Hamas and Israel have agreed to an Egyptian mediated ceasefire negotiation following two days of escalated violence.
The proposed ceasefire agreement offers to reduce Israel’s blockade of Gaza and open entry points through which people may travel into Israel.
The current escalation in the conflict was sparked after Israel attempted a military raid on Gaza on Sunday which resulted in the deaths of seven Hamas fighters and one of their Lieutenant Colonels. In retaliation Hamas launched 400 rockets into Israel, a hundred of which were blocked by Israeli’s Iron Dome missile defense system.
Israel in return bombed 100 sites including those used for civilian purposes. These include civilian buildings, the Al-Aqsa TV channel, the Al-Amal hotel, a Hamas-run television building and a building Israel claimed was used for military purposes but Palestinians say housed a kindergarten. Three large residential buildings in Gaza were also destroyed.
Initial reports reveal that in Gaza five people have been killed, two of whom were militants. On the Israeli side, in the city of Ashkelon, a 40-year old civilian was killed, who was revealed to be a Palestinian from the occupied West Bank residing in Israel. A further 20 Israelis were injured.
Responding to this crisis, the UN envoy for Israeli-Palestinian peace stated that “rockets must stop, restraint must be shown by all”.
Ibrahim Kalin, a spokesman for Turkish president, Recep Tayyip Erdogan, called the strikes "brutal" and “illegal”.
Furthermore, the German Foreign Office condemned Israeli air strikes stating, “there can be no justification for this violence against innocent civilians”.
The ceasefire agreement came on Tuesday evening with Hamas alongside other militant organisations stating that they accepted a deal brokered by the UN and Egypt. Israel has not commented on this deal.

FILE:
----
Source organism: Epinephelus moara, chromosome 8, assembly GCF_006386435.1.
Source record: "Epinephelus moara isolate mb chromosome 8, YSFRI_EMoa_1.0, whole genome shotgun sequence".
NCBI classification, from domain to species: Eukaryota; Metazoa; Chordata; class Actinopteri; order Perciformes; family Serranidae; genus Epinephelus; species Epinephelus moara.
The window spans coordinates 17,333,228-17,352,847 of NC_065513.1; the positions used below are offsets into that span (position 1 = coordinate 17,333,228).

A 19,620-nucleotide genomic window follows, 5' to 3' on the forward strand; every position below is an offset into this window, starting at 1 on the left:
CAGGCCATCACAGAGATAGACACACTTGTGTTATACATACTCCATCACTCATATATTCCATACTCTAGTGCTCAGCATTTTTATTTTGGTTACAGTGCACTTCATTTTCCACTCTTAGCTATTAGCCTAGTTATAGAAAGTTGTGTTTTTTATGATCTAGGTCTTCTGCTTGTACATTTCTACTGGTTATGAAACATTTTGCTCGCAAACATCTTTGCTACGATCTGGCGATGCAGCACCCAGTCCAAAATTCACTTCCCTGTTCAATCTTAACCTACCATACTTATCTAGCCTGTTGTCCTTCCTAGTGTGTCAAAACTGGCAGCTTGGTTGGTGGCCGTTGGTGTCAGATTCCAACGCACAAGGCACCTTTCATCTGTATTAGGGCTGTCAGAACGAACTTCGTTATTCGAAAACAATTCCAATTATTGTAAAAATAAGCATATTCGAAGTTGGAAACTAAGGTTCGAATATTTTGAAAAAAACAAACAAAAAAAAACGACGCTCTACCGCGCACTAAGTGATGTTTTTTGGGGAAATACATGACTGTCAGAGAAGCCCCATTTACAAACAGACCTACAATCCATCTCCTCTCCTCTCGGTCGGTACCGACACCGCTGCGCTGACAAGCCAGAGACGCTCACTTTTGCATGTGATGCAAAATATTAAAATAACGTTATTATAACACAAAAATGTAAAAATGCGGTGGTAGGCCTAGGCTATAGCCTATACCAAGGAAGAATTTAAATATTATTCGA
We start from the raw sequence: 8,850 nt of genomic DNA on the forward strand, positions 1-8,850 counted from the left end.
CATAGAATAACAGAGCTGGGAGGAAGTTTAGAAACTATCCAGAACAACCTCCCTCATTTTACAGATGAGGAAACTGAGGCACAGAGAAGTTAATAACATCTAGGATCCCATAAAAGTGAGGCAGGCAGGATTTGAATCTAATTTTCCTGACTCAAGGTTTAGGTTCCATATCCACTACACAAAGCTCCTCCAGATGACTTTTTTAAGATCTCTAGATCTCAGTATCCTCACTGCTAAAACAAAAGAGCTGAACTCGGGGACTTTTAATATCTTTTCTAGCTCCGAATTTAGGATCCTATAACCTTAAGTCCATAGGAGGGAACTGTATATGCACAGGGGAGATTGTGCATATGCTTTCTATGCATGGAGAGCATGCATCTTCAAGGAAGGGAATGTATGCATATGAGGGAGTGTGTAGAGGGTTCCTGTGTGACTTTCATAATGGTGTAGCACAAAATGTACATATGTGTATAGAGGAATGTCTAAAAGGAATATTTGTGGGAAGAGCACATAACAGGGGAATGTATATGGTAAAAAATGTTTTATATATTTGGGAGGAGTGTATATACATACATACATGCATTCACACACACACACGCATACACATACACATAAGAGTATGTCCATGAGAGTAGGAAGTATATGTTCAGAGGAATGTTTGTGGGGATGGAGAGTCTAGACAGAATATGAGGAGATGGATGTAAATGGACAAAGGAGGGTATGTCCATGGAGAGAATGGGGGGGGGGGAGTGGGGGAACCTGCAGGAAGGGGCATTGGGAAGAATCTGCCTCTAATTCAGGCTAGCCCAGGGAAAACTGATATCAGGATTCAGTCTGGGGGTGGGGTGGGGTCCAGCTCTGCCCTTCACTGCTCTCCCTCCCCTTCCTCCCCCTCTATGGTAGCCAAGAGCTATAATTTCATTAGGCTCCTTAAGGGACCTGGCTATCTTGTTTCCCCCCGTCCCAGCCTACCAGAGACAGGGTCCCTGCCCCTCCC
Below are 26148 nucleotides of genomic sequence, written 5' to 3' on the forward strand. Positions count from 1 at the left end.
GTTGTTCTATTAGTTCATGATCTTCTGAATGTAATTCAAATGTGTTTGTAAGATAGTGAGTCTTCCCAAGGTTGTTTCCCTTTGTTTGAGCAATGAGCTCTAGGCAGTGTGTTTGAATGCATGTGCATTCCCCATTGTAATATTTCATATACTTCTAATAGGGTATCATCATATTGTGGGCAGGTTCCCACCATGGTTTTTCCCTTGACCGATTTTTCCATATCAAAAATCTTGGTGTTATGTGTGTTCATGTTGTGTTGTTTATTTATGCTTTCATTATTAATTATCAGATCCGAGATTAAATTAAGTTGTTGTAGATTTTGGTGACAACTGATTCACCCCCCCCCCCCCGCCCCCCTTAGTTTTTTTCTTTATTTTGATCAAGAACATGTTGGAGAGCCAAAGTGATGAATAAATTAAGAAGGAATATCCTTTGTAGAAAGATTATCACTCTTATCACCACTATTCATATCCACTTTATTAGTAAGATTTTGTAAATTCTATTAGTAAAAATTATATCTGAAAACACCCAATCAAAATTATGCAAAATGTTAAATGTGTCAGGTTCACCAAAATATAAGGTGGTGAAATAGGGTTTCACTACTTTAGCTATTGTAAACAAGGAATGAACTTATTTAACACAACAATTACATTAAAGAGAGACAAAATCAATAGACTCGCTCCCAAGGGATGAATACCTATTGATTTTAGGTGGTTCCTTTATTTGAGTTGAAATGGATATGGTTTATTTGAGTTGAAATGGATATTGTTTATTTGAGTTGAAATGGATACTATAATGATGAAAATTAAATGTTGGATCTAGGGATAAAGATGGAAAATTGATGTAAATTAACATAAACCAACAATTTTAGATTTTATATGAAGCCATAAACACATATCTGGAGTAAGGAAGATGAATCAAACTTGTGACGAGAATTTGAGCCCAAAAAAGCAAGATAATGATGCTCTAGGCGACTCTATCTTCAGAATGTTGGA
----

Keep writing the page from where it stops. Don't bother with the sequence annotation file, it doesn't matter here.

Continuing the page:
The current fighting came following a period of some ease in Gaza amid the blockade which has lasted for over eleven years. The blockade was enabled in 2005 when Israel withdrew its troops and settlers but maintained tight control over its land and sea borders, greatly reducing Gaza's economy. It has also severely restricted Palestinian movement inside and outside of Gaza. Egypt has also constrained residents movements through its border.
The brokered deal is reported to include:
- A programme to reduce Israel’s blockade by 70 % so long as violent protests along the Israel-Gaza border cease
- A promise to open up entry points to Gaza so that 5,000 Gazan Palestianians under the age of 40 will granted permits to work in Israel.
- A extension of Gaza’s permitted fishing zone by 14 miles.
- Palestinian authority will pay 80% for public sector workers in Gaza
- Energy and Infrastructure projects will be launched which hope to employ 30,000 unemployed academics.
There has however been significant backlash with four Israeli ministers and two Bayit Yehudi ministers having opposed the ceasefire, including the Israeli Defense Minister Avigdor Liberman, Jerusalem Affairs Minister and Environmental Protection Minister Ze’ev Elkin.
Responding to the ceasefire there was also a protest in Sderot were Israeli citizens voiced their discontent.
Tzipi Livni of the Zionist Union, head of Israel’s opposition party, stated that the recent escalation of violence was “a colossal security failure by the right wing government, and a fatal blow” to Israel’s deterrence.
“Diplomatic blindness led Israel into the hands of Hamas and made the residents of the South the terrorist organisation’s hostages. It is clear tonight that the Right does not have a solution to the security situation, we do.”